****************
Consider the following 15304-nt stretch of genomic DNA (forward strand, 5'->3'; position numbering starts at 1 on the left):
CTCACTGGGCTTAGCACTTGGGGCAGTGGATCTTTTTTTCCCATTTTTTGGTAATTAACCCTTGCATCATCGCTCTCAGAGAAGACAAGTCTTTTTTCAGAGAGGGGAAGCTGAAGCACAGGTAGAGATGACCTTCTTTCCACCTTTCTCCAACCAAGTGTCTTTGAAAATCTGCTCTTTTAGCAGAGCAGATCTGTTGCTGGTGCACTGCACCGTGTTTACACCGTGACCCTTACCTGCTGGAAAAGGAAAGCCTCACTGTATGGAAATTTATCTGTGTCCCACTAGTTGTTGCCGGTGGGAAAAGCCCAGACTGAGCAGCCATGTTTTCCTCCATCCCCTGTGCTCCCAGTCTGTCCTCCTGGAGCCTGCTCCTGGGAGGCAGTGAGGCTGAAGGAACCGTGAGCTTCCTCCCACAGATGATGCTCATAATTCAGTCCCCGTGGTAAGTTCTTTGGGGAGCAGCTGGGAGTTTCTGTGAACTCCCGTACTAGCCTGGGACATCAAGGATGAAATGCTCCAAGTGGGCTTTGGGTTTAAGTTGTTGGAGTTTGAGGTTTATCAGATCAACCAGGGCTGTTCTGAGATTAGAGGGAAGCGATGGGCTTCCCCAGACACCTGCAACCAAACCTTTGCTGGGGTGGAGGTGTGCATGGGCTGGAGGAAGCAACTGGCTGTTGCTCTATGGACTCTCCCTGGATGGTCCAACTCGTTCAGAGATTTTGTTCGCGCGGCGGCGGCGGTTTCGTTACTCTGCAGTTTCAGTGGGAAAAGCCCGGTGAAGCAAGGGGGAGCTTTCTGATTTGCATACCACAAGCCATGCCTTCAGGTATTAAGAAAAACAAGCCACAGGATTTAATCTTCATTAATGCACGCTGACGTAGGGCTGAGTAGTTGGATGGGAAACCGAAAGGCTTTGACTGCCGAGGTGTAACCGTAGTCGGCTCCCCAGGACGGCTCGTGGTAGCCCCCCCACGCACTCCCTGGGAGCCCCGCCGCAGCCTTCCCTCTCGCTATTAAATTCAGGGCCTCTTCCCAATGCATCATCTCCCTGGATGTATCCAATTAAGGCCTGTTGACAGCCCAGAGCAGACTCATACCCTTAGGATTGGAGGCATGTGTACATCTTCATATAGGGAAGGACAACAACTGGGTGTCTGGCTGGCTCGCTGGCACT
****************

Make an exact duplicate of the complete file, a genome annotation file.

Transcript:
Consider the following 15304-nt stretch of genomic DNA (forward strand, 5'->3'; position numbering starts at 1 on the left):
CTCACTGGGCTTAGCACTTGGGGCAGTGGATCTTTTTTTCCCATTTTTTGGTAATTAACCCTTGCATCATCGCTCTCAGAGAAGACAAGTCTTTTTTCAGAGAGGGGAAGCTGAAGCACAGGTAGAGATGACCTTCTTTCCACCTTTCTCCAACCAAGTGTCTTTGAAAATCTGCTCTTTTAGCAGAGCAGATCTGTTGCTGGTGCACTGCACCGTGTTTACACCGTGACCCTTACCTGCTGGAAAAGGAAAGCCTCACTGTATGGAAATTTATCTGTGTCCCACTAGTTGTTGCCGGTGGGAAAAGCCCAGACTGAGCAGCCATGTTTTCCTCCATCCCCTGTGCTCCCAGTCTGTCCTCCTGGAGCCTGCTCCTGGGAGGCAGTGAGGCTGAAGGAACCGTGAGCTTCCTCCCACAGATGATGCTCATAATTCAGTCCCCGTGGTAAGTTCTTTGGGGAGCAGCTGGGAGTTTCTGTGAACTCCCGTACTAGCCTGGGACATCAAGGATGAAATGCTCCAAGTGGGCTTTGGGTTTAAGTTGTTGGAGTTTGAGGTTTATCAGATCAACCAGGGCTGTTCTGAGATTAGAGGGAAGCGATGGGCTTCCCCAGACACCTGCAACCAAACCTTTGCTGGGGTGGAGGTGTGCATGGGCTGGAGGAAGCAACTGGCTGTTGCTCTATGGACTCTCCCTGGATGGTCCAACTCGTTCAGAGATTTTGTTCGCGCGGCGGCGGCGGTTTCGTTACTCTGCAGTTTCAGTGGGAAAAGCCCGGTGAAGCAAGGGGGAGCTTTCTGATTTGCATACCACAAGCCATGCCTTCAGGTATTAAGAAAAACAAGCCACAGGATTTAATCTTCATTAATGCACGCTGACGTAGGGCTGAGTAGTTGGATGGGAAACCGAAAGGCTTTGACTGCCGAGGTGTAACCGTAGTCGGCTCCCCAGGACGGCTCGTGGTAGCCCCCCCACGCACTCCCTGGGAGCCCCGCCGCAGCCTTCCCTCTCGCTATTAAATTCAGGGCCTCTTCCCAATGCATCATCTCCCTGGATGTATCCAATTAAGGCCTGTTGACAGCCCAGAGCAGACTCATACCCTTAGGATTGGAGGCATGTGTACATCTTCATATAGGGAAGGACAACAACTGGGTGTCTGGCTGGCTCGCTGGCACT